Tuesday, April 17, 2012

Andalucia - Granada

Our final stop in Andalucia was Granada, a 2 hour 20 minute train ride from Seville.  Arriving into Granada, you are surrounded by the snow capped Sierra Nevadas, with 2 steep hills in town opposite each other.  One hill contains the winding streets of the Albayzin Jewish neighborhood, which provides a nice view of the sprawling Alhambra across from it.

Before we climbed each, we got our sustenance at Spanish institution, Bodegas Castaneda. 


I had a wonderful dish of spinach, chick peas and chorizo.  It was washed down with a refreshing local, Alhambra Especiale beer.


We started our Granada visit with a lesser known church, the Monasterio de San Jeronimo.  This monastery is a few blocks from the city center and worth the walk.  When we arrived, we could hear the nuns singing vespers as we walked around the property.  The tiny church is the hidden gem with elaborate work on the ceilings and many colorful displays everywhere you look.






We then went to the main Cathedral, which was flush in white and gold, and provided a nice contrast to San Jeronimo.



We wandered the streets of Granada after until we literally stumbled on Cafe Futbol, which I had read was the best place for churros and chocolate, so we had no choice, and we were not disappointed.  The churros were done to a perfect crisp on the outside, and nearly hollow inside, which made for a perfect dipping wand in the warm, thick chocolate.


We now had our sustenance to climb the steep, tight streets to the Albayzin neighborhood.  There were many good views along the way, but the best was at the top on Plaza de San Nicolas.  Actually that was the next best, as we had made reservations at El Herto de Juan Ranas where we had a drink on the terrace, followed by dinner in the dining room, which gave us great glimpses of the Alhambra from sunset to sundown.





This is also where I finally tried the Sangria.  I was leery of drinking it as I saw some of the drinks being made with Sprite and jug red wine, but everyone was partaking.  The one here seemed a bit more authentic as it at least had real fruit in it.  It was tasty, but I still think they're missing a few things.



Our dinner was excellent.  I was very happy with my cod on a mustard bed with sauteed mushrooms, and Stephanie had pastilla, a Moroccan dish that I had attempted to make with my group in Marrakech, and suffice it to say, her's was much better.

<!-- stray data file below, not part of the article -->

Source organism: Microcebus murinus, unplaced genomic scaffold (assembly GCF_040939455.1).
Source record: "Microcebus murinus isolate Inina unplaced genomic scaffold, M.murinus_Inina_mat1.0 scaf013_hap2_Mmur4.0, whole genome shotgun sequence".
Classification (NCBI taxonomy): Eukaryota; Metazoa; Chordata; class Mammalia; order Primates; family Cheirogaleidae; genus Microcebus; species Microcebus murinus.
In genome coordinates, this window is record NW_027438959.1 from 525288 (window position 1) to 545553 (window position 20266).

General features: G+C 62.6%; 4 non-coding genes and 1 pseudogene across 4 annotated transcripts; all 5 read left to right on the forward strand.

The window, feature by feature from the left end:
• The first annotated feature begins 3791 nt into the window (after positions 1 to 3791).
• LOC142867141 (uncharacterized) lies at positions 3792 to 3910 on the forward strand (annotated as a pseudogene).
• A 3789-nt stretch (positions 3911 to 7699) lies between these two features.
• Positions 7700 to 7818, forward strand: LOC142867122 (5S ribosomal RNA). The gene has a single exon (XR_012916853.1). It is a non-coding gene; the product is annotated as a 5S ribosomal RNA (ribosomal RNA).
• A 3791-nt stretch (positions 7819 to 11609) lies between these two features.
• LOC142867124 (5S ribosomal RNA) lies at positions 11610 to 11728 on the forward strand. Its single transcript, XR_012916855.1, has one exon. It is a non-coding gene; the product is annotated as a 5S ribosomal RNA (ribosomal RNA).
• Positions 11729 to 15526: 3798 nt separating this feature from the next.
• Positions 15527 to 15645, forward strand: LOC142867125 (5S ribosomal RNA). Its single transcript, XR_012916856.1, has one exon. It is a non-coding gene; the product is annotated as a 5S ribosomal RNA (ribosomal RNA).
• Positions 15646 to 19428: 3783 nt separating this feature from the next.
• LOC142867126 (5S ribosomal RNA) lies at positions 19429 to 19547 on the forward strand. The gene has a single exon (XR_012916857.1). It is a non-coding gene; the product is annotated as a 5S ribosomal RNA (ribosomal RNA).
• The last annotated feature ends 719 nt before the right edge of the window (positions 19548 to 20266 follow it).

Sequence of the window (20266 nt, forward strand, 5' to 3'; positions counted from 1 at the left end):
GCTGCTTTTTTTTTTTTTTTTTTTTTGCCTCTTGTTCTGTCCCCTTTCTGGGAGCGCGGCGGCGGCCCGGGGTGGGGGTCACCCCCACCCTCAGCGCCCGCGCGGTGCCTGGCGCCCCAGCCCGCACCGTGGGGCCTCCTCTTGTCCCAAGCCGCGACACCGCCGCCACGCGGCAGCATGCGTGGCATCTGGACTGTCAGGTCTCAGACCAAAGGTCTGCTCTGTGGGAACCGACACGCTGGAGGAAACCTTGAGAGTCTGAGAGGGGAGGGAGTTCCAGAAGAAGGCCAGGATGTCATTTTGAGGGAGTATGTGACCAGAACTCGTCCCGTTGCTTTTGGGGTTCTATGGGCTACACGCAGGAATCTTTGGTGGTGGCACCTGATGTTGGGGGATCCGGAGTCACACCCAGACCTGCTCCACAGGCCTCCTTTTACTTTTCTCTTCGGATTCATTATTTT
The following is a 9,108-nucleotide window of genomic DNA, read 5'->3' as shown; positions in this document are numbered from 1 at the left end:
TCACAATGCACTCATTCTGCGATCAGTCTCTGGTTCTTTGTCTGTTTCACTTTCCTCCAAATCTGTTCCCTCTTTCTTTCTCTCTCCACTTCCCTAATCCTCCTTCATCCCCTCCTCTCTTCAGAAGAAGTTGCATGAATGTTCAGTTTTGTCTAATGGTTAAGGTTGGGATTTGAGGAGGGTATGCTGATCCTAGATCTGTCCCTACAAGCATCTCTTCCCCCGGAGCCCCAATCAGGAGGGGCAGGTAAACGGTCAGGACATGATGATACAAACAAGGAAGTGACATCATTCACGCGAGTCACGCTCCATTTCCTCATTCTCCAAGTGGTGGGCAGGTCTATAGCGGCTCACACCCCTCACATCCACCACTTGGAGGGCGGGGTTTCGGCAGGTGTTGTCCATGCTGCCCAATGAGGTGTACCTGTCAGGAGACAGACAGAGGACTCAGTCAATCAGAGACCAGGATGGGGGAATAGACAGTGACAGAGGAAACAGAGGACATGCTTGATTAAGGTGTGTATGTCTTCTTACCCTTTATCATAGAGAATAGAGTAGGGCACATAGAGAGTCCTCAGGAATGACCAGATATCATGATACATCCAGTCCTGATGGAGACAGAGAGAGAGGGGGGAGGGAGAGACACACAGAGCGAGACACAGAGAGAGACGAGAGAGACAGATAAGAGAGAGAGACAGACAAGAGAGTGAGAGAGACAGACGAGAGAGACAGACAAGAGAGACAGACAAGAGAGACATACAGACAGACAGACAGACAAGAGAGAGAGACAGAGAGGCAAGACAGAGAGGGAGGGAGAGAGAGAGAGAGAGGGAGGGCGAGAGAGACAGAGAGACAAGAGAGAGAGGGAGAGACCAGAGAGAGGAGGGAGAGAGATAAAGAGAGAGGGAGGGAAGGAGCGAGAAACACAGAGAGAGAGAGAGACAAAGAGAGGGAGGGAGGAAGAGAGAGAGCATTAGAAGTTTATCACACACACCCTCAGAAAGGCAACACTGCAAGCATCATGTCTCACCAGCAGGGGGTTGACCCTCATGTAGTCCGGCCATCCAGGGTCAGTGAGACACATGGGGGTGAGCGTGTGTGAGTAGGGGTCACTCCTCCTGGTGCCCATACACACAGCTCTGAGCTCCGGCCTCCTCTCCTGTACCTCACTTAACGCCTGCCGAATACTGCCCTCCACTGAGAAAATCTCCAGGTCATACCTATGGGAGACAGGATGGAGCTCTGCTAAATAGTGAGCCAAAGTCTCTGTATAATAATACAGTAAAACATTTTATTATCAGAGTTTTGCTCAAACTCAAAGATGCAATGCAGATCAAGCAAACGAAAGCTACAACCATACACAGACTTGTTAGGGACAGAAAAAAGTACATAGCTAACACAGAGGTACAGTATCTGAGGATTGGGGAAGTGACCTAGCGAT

Unfortunately the next morning we woke to rain that would stay with us all day as we toured the Alhambra.  Rain gear in hand, we set up the hill to explore.  We were still able to enjoy some views to Albayzin and the restaurant where we were hours before.


The Alhambra is home to many well decorated palaces, gardens and fortresses to protect everything within.


Placios Nazaries houses many architectural wonders with a series of gorgeous palaces with intricate work in every corner.








































In many places, you could see the Arabic inscription of Wa la ghaliba illa Allah, which means, "there is no conqueror but God."




 We then wandered the wet gardens over to Generalife.





Generalife comes from the Arabic jinan al-'arif, meaning the overseer's gardens.  There were topiary gardens, and pools, and fountains with epansive views everywhere you looked.



After 3 hours exploring the Alhambra, we had the afternoon left for "something" before we needed to catch our flight back to Paris.  Spain has very specific hours for doing, or rather, not doing things.  The shops all close from 2-5pm everyday, which for tourists, can be difficult as that's prime exploration time.  Most restaurants are closed 4-8p, so you need to plan everything accordingly.  At this point, we had no options, but to go eat until our plane took off, and perhaps have a farewell drink or two.

We heard about a street, Calle Navas, where you could do a "tapas crawl" due to the close proximity of many restaurants all right next to each other.  So we jumped into the first one and had some wine and grilled shrimp.  Another bonus is that not only is the wine only about 3 euros for a very healthy pour, on this street in Granada you also get free tapas with each drink.  With our first drink we had free paella with chicken.  The next stop we were given pork and potatoes.  Then there was couscous, and another vegetable dish.  So we enjoyed some free, decent, hearty food, and yes, we ended up having several drinks.  With no shops open, we had no choice.


We also learned at about 3pm on this random Saturday, it turns into quite the party street, with many people in costume, and many bachelor/bachelorette parties thoroughly enjoying themselves.  Stephanie had to jump in for a picture with the matadors.



There were men in tutus, superheroes, women with megaphones, which seemed like a good idea gone bad within about 10 minutes.  Eventually there was dancing, and it was the perfect way to end a fun week in Andalucia.


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